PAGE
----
A continued engagement and love for biscuits, coupled with high-profile product launches, meant total category retail sales hit £2.5bn in 2017 – up 2.6% on the year before. That was according to Pladis’ An Innovative Year for Biscuits 2017 report.
With 42% of consumers claiming health concerns had limited their snacks intake compared with 12 months ago, tapping into individual consumer health and wellbeing needs was vital for the sector’s future health, it added.
Two top launches
Innovation has played a key role within traditional snacking categories for a long time. Last year was no different for biscuits, with McVitie’s Digestives Thins and Oreo Thins two of the top 10 new launches of the year across all fast-moving consumer goods, the report claimed.
McVitie’s Digestives Thins were also the biggest sweet biscuits launch in a decade with sales of £15m in 2017, succeeding McVitie’s Digestives Nibbles, which took top spot in 2016.
Other notable innovations included Nutella B-ready, Cadbury Roundie and from own-label brands, particularly within special treats, according to the report.
The overall core snack food category
The overall core snack food category market was worth £10.6bn in 2017 – up 3.6% on the year before.
All the leading sub-categories grew, with chocolate confectionery worth £2.75bn (up 4.4%), cake and pastries valued at £2bn (up 3.6%), and crisps and snacks also growing to £2bn (up 2.7%).
Cadbury owner Mondelēz remained the leading manufacturer, with sales of £1.3bn and a 12.3% market share. PepsiCo, which makes Walkers crisps, was second with sales of £799m (7.5% market share), followed by Pladis (£705m) in third.
Nearly all the segments within the sweet biscuits category grew last year, with the ‘treats’ segment growing the most rapidly, said James Thomas, customer marketing director at Pladis UK and Ireland.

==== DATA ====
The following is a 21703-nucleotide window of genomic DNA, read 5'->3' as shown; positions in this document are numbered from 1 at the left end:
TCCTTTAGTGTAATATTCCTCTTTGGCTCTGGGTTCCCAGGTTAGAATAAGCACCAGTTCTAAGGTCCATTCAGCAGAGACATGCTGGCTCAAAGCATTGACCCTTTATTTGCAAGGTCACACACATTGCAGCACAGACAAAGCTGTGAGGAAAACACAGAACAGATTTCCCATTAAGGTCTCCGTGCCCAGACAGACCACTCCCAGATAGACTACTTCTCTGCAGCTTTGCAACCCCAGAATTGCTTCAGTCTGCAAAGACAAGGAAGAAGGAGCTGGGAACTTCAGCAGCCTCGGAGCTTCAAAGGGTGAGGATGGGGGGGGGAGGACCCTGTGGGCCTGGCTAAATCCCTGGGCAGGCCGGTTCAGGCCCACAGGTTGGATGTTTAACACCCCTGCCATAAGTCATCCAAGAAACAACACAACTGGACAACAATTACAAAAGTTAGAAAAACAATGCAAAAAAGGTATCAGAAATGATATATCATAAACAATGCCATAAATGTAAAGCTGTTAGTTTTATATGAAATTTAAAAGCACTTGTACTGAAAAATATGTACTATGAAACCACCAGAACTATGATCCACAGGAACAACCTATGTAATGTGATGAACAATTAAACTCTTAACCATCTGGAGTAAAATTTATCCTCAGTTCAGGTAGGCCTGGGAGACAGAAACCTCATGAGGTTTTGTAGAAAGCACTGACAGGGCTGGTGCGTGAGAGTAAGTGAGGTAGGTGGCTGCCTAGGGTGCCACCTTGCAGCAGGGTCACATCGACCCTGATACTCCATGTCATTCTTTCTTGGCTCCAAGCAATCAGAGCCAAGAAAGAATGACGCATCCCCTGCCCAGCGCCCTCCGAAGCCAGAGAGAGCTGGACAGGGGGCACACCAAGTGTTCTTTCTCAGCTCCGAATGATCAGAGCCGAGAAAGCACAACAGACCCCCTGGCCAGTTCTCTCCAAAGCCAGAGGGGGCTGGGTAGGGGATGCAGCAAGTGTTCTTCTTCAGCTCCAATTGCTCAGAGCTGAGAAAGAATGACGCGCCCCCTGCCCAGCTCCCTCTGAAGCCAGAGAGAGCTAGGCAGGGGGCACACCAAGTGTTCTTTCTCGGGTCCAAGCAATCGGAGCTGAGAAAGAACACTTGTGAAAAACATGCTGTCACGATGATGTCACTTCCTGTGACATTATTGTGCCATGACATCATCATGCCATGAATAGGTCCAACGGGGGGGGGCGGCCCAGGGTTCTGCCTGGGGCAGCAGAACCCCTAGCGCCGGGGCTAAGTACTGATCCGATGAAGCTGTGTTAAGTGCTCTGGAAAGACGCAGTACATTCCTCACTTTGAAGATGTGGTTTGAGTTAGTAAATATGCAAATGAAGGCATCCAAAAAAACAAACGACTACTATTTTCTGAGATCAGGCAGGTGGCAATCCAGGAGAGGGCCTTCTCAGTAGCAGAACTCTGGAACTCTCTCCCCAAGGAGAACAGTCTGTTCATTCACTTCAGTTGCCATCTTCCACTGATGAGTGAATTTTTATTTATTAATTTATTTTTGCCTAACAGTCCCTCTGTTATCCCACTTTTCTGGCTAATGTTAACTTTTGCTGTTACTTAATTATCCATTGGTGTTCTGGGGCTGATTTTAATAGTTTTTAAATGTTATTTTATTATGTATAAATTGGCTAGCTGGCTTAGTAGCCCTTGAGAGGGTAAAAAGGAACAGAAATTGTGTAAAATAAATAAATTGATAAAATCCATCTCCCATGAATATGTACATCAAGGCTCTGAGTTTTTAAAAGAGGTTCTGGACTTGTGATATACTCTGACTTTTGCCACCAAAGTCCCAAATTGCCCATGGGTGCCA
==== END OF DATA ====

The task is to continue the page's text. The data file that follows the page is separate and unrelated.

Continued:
“Collectively, everyday treats and special treats made up nearly a third of sweet biscuit sales, as consumers turned to biscuits for both indulgence and taste,” he explained.
80% of grocery purchasing
Looking to the future, the report predicted that, by 2027, up to 80% of grocery purchasing would be automated. Mirroring this, 57% of UK consumers felt they “will soon be ready” to embrace automatic purchasing via connected devices.
Thomas warned that manufacturers would have to pursue new, efficient and experiential ways to engage with consumers.
“Everything we do as a category and as a manufacturer has to be centred on the consumer. Ultimately, they are the ones who will decide what we need to be focusing on. They will tell us what their needs are,” he explained.
“Health and wellbeing is no longer a segment – it’s a way of life. So again, it’s about tapping into the relevant needs of each individual consumer for their health and wellbeing needs.
“However, the number-one purchase driver is still taste. Taste will not be compromised, and that’s where we’re very lucky with biscuits as a category.”